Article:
One of my earliest memories is of my grandmother, great-grandmother and mother, sitting on the tan leather couch in the sun porch of the Willow Grove house where Anna grew up. We were sipping tea. It somehow seems fitting that my earliest memory would be of the women in my life who taught me who I was and who I am called to be. Anna Rhubart was one of those women. She was steadfast and never changing. I always knew what was important to my grandmother, and I can summarize her life’s focus in three threads: She loved the Lord, she loved her husband, and she loved us. Every activity that I remember about her life reflected these three main threads. Playing the piano, playing the organ in church, accompanying Charles, leading family hymn sings, knitting and crocheting, all reflected these three loves of her life.
Every morning found her reading her Bible, watching the birds, and praying for each of her children and grandchildren. As the years passed and she grew older, her mind never dimmed and she never lost the ability to relate to each one of us at whatever stage of life we were in. Somehow she remained a part of all of our lives, spanning the generations with effortless grace. Mom-mom was a realist who knew about life’s struggles, and as the difficulties of life went on around her, her faith never wavered. She remained our constant prayer warrior. She pressed through every circumstance and ended up on top.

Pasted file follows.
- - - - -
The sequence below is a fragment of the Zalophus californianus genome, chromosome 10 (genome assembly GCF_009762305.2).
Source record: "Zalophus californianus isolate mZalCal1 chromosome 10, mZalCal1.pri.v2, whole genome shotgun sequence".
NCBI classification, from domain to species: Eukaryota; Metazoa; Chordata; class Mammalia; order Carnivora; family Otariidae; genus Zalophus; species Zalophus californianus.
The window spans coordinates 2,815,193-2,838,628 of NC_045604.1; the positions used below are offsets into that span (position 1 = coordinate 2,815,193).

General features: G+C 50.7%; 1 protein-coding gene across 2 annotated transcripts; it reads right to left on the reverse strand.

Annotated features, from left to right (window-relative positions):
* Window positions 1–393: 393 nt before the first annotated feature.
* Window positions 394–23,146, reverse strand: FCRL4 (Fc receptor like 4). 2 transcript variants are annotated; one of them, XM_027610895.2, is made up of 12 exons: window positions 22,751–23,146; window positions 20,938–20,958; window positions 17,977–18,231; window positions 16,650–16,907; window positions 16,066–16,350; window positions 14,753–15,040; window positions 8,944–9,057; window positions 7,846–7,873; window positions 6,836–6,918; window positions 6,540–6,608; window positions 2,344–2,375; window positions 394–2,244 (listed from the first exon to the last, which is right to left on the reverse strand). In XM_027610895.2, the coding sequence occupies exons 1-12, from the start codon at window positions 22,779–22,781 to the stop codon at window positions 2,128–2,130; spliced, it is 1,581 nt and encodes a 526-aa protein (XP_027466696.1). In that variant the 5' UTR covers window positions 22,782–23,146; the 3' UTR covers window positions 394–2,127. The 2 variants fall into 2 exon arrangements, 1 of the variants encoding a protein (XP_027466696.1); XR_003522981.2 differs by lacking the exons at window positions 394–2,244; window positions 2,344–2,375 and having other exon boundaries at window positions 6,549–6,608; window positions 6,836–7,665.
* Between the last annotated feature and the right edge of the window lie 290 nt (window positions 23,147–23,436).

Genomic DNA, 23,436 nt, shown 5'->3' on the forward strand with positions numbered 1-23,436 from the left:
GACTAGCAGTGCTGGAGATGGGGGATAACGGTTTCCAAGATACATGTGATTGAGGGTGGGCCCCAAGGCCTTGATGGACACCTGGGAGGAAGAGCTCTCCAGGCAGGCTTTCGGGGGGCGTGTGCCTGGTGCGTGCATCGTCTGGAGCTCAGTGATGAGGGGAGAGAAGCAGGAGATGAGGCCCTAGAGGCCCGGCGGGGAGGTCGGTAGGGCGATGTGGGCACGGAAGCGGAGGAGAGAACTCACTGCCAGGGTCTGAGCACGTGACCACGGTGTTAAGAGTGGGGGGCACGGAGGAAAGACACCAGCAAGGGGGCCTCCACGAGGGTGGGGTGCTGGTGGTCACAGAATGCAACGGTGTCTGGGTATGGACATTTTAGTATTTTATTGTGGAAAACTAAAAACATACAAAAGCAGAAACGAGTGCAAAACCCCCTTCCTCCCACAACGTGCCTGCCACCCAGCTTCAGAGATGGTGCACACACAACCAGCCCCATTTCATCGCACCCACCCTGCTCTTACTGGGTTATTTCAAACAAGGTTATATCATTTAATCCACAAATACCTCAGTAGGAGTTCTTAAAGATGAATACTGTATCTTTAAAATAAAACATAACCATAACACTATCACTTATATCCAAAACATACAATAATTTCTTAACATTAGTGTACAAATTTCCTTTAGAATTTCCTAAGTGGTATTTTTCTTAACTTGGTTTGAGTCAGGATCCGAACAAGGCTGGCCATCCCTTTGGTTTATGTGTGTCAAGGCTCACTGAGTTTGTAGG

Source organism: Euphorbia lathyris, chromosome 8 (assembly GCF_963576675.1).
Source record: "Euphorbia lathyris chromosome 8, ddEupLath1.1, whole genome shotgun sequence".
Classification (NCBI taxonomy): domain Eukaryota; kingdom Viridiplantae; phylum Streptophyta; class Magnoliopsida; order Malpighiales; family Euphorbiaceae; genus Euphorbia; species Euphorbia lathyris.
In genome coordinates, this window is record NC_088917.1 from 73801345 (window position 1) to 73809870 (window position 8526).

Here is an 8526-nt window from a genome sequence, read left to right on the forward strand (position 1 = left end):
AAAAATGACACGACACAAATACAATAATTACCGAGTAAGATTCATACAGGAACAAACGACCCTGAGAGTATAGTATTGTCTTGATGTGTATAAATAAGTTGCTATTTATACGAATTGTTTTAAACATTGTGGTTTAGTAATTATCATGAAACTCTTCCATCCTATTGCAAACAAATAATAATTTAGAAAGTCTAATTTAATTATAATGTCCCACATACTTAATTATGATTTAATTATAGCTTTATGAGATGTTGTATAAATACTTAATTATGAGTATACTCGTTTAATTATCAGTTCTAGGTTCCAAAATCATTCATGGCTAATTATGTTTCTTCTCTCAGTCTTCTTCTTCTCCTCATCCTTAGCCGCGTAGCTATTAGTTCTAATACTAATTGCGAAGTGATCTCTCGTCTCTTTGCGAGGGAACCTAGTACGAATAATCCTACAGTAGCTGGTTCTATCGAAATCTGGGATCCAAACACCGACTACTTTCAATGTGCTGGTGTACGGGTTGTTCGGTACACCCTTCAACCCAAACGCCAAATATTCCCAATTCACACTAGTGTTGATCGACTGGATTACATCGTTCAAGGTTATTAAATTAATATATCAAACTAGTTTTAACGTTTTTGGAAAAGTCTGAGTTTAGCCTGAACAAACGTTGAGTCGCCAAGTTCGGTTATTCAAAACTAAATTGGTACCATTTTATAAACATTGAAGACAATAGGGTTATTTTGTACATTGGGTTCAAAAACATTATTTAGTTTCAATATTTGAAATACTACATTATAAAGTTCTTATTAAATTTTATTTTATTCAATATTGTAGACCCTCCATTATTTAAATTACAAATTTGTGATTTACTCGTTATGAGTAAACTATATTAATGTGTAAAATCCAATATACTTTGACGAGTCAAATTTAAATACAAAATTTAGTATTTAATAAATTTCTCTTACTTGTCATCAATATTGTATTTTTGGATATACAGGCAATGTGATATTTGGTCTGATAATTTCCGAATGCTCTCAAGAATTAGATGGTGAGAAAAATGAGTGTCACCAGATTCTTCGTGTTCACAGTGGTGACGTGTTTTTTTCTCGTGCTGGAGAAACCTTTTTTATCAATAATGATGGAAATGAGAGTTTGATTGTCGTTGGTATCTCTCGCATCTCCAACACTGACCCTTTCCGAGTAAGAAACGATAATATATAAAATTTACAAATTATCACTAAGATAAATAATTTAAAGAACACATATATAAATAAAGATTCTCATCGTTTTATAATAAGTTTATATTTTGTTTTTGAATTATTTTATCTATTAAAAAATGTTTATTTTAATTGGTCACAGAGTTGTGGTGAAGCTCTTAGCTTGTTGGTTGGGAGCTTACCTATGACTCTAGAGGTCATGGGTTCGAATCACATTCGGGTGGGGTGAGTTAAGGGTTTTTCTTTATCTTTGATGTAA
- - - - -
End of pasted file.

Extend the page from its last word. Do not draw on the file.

She is on top today. She lived her life loving, worshipping and trusting her Savior. She is pain-free now and filled with Heaven’s incomprehensible joy. She left behind a legacy of a life well lived. Her Bible sits beside her chair as it always did, worn from years of use, and exactly where she left it the day before she died. Within its pages lie mementos of her life, a legacy for those she loved of a life walked hand-in-hand with Jesus.
A quote from C.S. Lewis expresses so poignantly what my grandmother knew for certain and describes the premise on which she so faithfully lived her life: “If I discover within myself a desire which no experience in this world can satisfy; the most probable explanation is that I was made for another world.” Indeed, she lived her life knowing that the temporal things of this world would never fulfill her, nor could they keep her from the eternal life she was meant to live. There is no greater blessing a mother and grandmother can leave her children than to pass on the wisdom that this world is temporary and that we are created for eternity. Day by day, and moment by moment, Anna Rhubart did just that.